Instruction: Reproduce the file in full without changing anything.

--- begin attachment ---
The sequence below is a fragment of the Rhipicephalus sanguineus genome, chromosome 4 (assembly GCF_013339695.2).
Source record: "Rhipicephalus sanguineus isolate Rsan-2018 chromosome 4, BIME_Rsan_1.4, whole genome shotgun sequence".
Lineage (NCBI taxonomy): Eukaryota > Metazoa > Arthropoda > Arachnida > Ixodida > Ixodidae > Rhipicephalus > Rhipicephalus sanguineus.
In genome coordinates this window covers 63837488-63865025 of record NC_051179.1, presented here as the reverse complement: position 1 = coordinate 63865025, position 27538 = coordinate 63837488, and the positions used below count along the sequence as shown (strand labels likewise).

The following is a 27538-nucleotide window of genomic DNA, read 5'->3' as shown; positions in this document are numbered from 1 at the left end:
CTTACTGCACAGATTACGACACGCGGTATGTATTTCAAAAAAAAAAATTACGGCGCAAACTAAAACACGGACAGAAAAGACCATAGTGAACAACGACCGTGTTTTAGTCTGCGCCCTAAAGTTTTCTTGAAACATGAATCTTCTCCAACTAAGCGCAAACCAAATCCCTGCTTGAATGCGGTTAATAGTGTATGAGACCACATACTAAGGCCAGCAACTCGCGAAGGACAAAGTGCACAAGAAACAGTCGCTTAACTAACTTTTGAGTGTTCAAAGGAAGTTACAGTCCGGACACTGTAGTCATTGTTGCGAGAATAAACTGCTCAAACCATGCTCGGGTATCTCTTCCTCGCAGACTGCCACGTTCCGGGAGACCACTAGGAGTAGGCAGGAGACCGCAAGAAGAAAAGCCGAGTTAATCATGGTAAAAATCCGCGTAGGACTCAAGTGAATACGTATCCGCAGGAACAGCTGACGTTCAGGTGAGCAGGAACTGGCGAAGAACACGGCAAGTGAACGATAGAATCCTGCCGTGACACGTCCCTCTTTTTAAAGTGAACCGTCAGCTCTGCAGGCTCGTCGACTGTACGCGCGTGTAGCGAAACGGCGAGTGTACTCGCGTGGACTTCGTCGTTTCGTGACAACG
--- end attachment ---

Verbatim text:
The sequence below is a fragment of the Rhipicephalus sanguineus genome, chromosome 4 (assembly GCF_013339695.2).
Source record: "Rhipicephalus sanguineus isolate Rsan-2018 chromosome 4, BIME_Rsan_1.4, whole genome shotgun sequence".
Lineage (NCBI taxonomy): Eukaryota > Metazoa > Arthropoda > Arachnida > Ixodida > Ixodidae > Rhipicephalus > Rhipicephalus sanguineus.
In genome coordinates this window covers 63837488-63865025 of record NC_051179.1, presented here as the reverse complement: position 1 = coordinate 63865025, position 27538 = coordinate 63837488, and the positions used below count along the sequence as shown (strand labels likewise).

The following is a 27538-nucleotide window of genomic DNA, read 5'->3' as shown; positions in this document are numbered from 1 at the left end:
CTTACTGCACAGATTACGACACGCGGTATGTATTTCAAAAAAAAAAATTACGGCGCAAACTAAAACACGGACAGAAAAGACCATAGTGAACAACGACCGTGTTTTAGTCTGCGCCCTAAAGTTTTCTTGAAACATGAATCTTCTCCAACTAAGCGCAAACCAAATCCCTGCTTGAATGCGGTTAATAGTGTATGAGACCACATACTAAGGCCAGCAACTCGCGAAGGACAAAGTGCACAAGAAACAGTCGCTTAACTAACTTTTGAGTGTTCAAAGGAAGTTACAGTCCGGACACTGTAGTCATTGTTGCGAGAATAAACTGCTCAAACCATGCTCGGGTATCTCTTCCTCGCAGACTGCCACGTTCCGGGAGACCACTAGGAGTAGGCAGGAGACCGCAAGAAGAAAAGCCGAGTTAATCATGGTAAAAATCCGCGTAGGACTCAAGTGAATACGTATCCGCAGGAACAGCTGACGTTCAGGTGAGCAGGAACTGGCGAAGAACACGGCAAGTGAACGATAGAATCCTGCCGTGACACGTCCCTCTTTTTAAAGTGAACCGTCAGCTCTGCAGGCTCGTCGACTGTACGCGCGTGTAGCGAAACGGCGAGTGTACTCGCGTGGACTTCGTCGTTTCGTGACAACG